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By Daniel J. Vance


  In writing the '70s hit song "Helpless," rock musician Neil Young described the scenic beauty of the "north Ontario" Canadian town of Omemee. Young, a native, contracted polio there in 1951 at age 6.

  Today, another Omemee native with a disability, Kathryn Peeters, 11, is anything but "helpless." She has plenty of faithful friends and family to help her through.

  "My daughter is legally blind and has a massive craniopharyngioma, a brain tumor," said mother Elizabeth Peeters. "She was diagnosed in 1997. After eight hours of surgery, she spent more than three months in a Toronto hospital. As for side effects, a stroke made her legally blind, and she came home using a wheelchair, unable at first to sit without help or stand."

  Elizabeth said Kathryn later had five additional tumors and another surgery.

  "Her sister Courtney, 13, and brother Graham, 8, have taken this remarkably well," said Elizabeth. "Throughout this journey they have adjusted to what has been thrown at them. We were told that parents often have behavioral problems with their other children, but ours have become more compassionate. Courtney's goal is to become a pediatric neurosurgeon." Kathryn also has her farmer father, and two "amazing" school friends who've known her for years.

  "For medical care, Kathryn visits Toronto's Hospital for Sick Children," said Elizabeth. "We make the 278 kilometer [round trip] at least once every two weeks. I used to average a thousand kilometers of driving weekly."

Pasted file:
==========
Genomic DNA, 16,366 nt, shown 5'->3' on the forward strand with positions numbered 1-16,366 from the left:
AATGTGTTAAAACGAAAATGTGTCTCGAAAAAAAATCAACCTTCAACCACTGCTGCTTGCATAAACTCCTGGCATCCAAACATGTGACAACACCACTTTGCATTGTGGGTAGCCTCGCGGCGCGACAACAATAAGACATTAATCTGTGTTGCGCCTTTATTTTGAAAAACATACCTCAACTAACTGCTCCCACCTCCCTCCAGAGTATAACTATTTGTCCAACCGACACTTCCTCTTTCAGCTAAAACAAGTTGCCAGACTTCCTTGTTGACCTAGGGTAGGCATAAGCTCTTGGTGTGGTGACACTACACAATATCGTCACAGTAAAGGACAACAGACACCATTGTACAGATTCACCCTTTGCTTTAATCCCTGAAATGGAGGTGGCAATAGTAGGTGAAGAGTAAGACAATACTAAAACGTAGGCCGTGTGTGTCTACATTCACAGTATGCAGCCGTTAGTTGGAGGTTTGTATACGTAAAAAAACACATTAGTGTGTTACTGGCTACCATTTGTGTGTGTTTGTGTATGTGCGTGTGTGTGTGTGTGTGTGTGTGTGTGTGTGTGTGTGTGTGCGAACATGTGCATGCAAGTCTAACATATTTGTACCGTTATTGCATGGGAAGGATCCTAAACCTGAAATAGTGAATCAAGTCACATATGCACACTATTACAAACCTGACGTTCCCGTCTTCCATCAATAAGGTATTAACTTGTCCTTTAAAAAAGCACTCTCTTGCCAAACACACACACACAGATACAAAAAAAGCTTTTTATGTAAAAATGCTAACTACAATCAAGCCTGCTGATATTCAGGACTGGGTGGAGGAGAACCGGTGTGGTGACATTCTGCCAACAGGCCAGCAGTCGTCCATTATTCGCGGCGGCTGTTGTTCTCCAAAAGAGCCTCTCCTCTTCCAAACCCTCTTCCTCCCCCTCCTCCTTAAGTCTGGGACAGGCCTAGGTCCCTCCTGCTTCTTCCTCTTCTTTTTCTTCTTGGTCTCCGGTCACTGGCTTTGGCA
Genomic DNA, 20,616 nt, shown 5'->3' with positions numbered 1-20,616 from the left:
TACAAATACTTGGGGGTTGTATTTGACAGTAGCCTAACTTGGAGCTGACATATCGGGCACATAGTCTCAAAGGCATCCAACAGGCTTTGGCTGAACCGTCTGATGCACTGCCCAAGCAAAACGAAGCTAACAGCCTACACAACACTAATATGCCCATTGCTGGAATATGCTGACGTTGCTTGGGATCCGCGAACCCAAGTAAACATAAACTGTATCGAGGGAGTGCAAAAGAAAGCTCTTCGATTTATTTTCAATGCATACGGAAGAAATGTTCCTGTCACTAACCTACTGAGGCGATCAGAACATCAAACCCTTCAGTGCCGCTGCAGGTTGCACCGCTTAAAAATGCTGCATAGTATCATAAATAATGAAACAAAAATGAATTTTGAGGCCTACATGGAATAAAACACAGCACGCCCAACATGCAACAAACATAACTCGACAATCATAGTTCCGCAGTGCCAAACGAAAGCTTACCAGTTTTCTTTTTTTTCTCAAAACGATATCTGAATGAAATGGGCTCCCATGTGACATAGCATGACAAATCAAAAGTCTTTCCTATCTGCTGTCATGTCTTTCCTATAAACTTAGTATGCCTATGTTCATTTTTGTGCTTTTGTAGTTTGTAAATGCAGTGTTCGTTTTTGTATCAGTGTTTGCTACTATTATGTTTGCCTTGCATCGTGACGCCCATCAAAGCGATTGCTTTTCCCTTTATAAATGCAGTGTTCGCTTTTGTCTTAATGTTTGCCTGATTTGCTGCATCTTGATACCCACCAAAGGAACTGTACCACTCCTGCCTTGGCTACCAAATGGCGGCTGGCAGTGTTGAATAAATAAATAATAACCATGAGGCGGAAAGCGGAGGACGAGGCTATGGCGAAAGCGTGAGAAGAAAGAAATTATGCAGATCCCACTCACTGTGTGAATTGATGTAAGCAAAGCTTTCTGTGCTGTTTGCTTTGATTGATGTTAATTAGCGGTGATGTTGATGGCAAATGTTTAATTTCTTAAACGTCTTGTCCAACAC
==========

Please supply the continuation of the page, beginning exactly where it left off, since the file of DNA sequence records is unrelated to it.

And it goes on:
Though legally blind, Kathryn does see well enough to paint. "A watercolor she submitted was chosen to help raise money for Brain Child, a Canadian organization for children with brain tumors," said Elizabeth. "It was a great accomplishment for an 11 year old. From that, people began asking if they could buy a limited edition print of it, so we had some made." Money raised helps pay Kathryn's medical expenses.

  Her print is of a vivid bed of pastel petunias. "We didn't expect interest in (Kathryn's) print to take off the way it did," said Elizabeth. "People the world over are interested. We've sold one print to a person in the Netherlands. Other interest has come from New Zealand, and all over Canada and the States."

  Kathryn doesn't have a website. To view her print you must email her mom at cowsandcranio@sympatico.ca. She'll send you a file for viewing. The print is absolutely gorgeous, like Kathryn.

  For more, see www.danieljvance.com